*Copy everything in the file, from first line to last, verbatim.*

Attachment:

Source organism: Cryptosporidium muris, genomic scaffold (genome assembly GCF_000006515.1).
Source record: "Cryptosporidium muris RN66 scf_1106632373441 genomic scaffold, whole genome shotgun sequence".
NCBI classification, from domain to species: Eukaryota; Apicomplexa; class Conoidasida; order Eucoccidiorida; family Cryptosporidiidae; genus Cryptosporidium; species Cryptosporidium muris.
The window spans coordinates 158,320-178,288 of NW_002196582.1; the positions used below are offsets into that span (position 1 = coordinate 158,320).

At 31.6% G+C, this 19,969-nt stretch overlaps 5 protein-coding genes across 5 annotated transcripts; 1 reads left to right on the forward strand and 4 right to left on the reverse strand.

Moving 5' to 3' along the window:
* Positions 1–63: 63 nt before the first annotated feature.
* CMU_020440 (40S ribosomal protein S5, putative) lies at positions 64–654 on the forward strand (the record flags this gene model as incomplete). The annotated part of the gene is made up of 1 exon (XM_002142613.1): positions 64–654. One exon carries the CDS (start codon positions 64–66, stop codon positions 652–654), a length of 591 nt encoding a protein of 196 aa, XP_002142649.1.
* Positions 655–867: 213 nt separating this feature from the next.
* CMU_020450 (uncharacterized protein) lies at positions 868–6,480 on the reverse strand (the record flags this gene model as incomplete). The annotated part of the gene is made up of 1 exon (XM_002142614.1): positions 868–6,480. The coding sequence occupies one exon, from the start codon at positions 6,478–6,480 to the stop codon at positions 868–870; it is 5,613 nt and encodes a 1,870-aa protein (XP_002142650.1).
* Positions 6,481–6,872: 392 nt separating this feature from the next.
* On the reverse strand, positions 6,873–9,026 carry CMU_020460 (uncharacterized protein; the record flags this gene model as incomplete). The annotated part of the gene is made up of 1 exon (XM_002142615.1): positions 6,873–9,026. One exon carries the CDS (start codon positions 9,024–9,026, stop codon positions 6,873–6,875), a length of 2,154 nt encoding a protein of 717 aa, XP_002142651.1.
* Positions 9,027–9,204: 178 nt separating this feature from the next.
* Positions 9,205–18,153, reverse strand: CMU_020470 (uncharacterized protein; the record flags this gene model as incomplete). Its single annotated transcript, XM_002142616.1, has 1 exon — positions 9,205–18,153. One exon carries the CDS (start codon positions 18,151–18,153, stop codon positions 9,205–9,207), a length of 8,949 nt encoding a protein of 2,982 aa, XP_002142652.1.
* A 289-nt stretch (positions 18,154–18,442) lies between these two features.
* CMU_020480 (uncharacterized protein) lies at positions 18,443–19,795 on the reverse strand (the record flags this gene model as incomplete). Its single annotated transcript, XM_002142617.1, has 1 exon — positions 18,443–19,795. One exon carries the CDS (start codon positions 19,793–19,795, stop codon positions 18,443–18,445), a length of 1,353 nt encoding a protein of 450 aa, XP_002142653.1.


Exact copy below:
Source organism: Cryptosporidium muris, genomic scaffold (genome assembly GCF_000006515.1).
Source record: "Cryptosporidium muris RN66 scf_1106632373441 genomic scaffold, whole genome shotgun sequence".
NCBI classification, from domain to species: Eukaryota; Apicomplexa; class Conoidasida; order Eucoccidiorida; family Cryptosporidiidae; genus Cryptosporidium; species Cryptosporidium muris.
The window spans coordinates 158,320-178,288 of NW_002196582.1; the positions used below are offsets into that span (position 1 = coordinate 158,320).

At 31.6% G+C, this 19,969-nt stretch overlaps 5 protein-coding genes across 5 annotated transcripts; 1 reads left to right on the forward strand and 4 right to left on the reverse strand.

Moving 5' to 3' along the window:
* Positions 1–63: 63 nt before the first annotated feature.
* CMU_020440 (40S ribosomal protein S5, putative) lies at positions 64–654 on the forward strand (the record flags this gene model as incomplete). The annotated part of the gene is made up of 1 exon (XM_002142613.1): positions 64–654. One exon carries the CDS (start codon positions 64–66, stop codon positions 652–654), a length of 591 nt encoding a protein of 196 aa, XP_002142649.1.
* Positions 655–867: 213 nt separating this feature from the next.
* CMU_020450 (uncharacterized protein) lies at positions 868–6,480 on the reverse strand (the record flags this gene model as incomplete). The annotated part of the gene is made up of 1 exon (XM_002142614.1): positions 868–6,480. The coding sequence occupies one exon, from the start codon at positions 6,478–6,480 to the stop codon at positions 868–870; it is 5,613 nt and encodes a 1,870-aa protein (XP_002142650.1).
* Positions 6,481–6,872: 392 nt separating this feature from the next.
* On the reverse strand, positions 6,873–9,026 carry CMU_020460 (uncharacterized protein; the record flags this gene model as incomplete). The annotated part of the gene is made up of 1 exon (XM_002142615.1): positions 6,873–9,026. One exon carries the CDS (start codon positions 9,024–9,026, stop codon positions 6,873–6,875), a length of 2,154 nt encoding a protein of 717 aa, XP_002142651.1.
* Positions 9,027–9,204: 178 nt separating this feature from the next.
* Positions 9,205–18,153, reverse strand: CMU_020470 (uncharacterized protein; the record flags this gene model as incomplete). Its single annotated transcript, XM_002142616.1, has 1 exon — positions 9,205–18,153. One exon carries the CDS (start codon positions 18,151–18,153, stop codon positions 9,205–9,207), a length of 8,949 nt encoding a protein of 2,982 aa, XP_002142652.1.
* A 289-nt stretch (positions 18,154–18,442) lies between these two features.
* CMU_020480 (uncharacterized protein) lies at positions 18,443–19,795 on the reverse strand (the record flags this gene model as incomplete). Its single annotated transcript, XM_002142617.1, has 1 exon — positions 18,443–19,795. One exon carries the CDS (start codon positions 19,793–19,795, stop codon positions 18,443–18,445), a length of 1,353 nt encoding a protein of 450 aa, XP_002142653.1.